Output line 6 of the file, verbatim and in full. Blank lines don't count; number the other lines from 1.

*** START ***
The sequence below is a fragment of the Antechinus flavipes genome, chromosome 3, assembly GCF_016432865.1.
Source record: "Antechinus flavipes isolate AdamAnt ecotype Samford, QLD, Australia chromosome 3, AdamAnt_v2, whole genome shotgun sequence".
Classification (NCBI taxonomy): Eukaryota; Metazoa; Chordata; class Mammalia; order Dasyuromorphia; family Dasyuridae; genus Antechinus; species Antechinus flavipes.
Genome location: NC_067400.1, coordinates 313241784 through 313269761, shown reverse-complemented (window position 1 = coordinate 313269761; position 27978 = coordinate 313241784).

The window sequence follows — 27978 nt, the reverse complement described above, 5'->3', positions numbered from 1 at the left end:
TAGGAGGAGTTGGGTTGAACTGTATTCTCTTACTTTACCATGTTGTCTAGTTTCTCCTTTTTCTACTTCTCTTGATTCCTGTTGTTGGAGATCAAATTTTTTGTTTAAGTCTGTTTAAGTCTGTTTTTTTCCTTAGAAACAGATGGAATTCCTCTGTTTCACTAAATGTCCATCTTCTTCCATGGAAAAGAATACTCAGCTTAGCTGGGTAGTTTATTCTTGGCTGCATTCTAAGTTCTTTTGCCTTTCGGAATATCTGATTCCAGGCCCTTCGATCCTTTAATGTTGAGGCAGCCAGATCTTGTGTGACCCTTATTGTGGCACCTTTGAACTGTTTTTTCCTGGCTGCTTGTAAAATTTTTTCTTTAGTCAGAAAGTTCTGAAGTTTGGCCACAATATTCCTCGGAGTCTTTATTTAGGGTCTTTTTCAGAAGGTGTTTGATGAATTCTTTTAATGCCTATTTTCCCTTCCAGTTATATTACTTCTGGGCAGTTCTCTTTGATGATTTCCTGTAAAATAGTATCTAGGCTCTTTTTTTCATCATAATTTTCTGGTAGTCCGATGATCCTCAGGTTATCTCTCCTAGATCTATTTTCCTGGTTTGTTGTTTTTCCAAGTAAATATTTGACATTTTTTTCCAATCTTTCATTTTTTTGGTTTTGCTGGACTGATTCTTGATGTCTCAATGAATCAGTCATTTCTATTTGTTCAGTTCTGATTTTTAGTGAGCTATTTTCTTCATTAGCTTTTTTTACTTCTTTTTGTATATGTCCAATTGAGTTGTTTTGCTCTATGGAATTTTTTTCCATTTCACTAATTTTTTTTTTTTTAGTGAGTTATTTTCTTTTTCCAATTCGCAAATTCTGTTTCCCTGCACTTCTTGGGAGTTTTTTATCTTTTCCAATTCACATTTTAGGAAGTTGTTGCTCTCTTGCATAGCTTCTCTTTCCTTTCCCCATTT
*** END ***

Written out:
TAGGAGGAGTTGGGTTGAACTGTATTCTCTTACTTTACCATGTTGTCTAGTTTCTCCTTTTTCTACTTCTCTTGATTCCTGTTGTTGGAGATCAAATTTTTTGTTTAAGTCTGTTTAAGTCTGTTTTTTTCCTTAGAAACAGATGGAATTCCTCTGTTTCACTAAATGTCCATCTTCTTCCATGGAAAAGAATACTCAGCTTAGCTGGGTAGTTTATTCTTGGCTGCATTCTAAGTTCTTTTGCCTTTCGGAATATCTGATTCCAGGCCCTTCGATCCTTTAATGTTGAGGCAGCCAGATCTTGTGTGACCCTTATTGTGGCACCTTTGAACTGTTTTTTCCTGGCTGCTTGTAAAATTTTTTCTTTAGTCAGAAAGTTCTGAAGTTTGGCCACAATATTCCTCGGAGTCTTTATTTAGGGTCTTTTTCAGAAGGTGTTTGATGAATTCTTTTAATGCCTATTTTCCCTTCCAGTTATATTACTTCTGGGCAGTTCTCTTTGATGATTTCCTGTAAAATAGTATCTAGGCTCTTTTTTTCATCATAATTTTCTGGTAGTCCGATGATCCTCAGGTTATCTCTCCTAGATCTATTTTCCTGGTTTGTTGTTTTTCCAAGTAAATATTTGACATTTTTTTCCAATCTTTCATTTTTTTGGTTTTGCTGGACTGATTCTTGATGTCTCAATGAATCAGTCATTTCTATTTGTTCAGTTCTGATTTTTAGTGAGCTATTTTCTTCATTAGCTTTTTTTACTTCTTTTTGTATATGTCCAATTGAGTTGTTTTGCTCTATGGAATTTTTTTCCATTTCACTAATTTTTTTTTTTTTAGTGAGTTATTTTCTTTTTCCAATTCGCAAATTCTGTTTCCCTGCACTTCTTGGGAGTTTTTTATCTTTTCCAATTCACATTTTAGGAAGTTGTTGCTCTCTTGCATAGCTTCTCTTTCCTTTCCCCATTT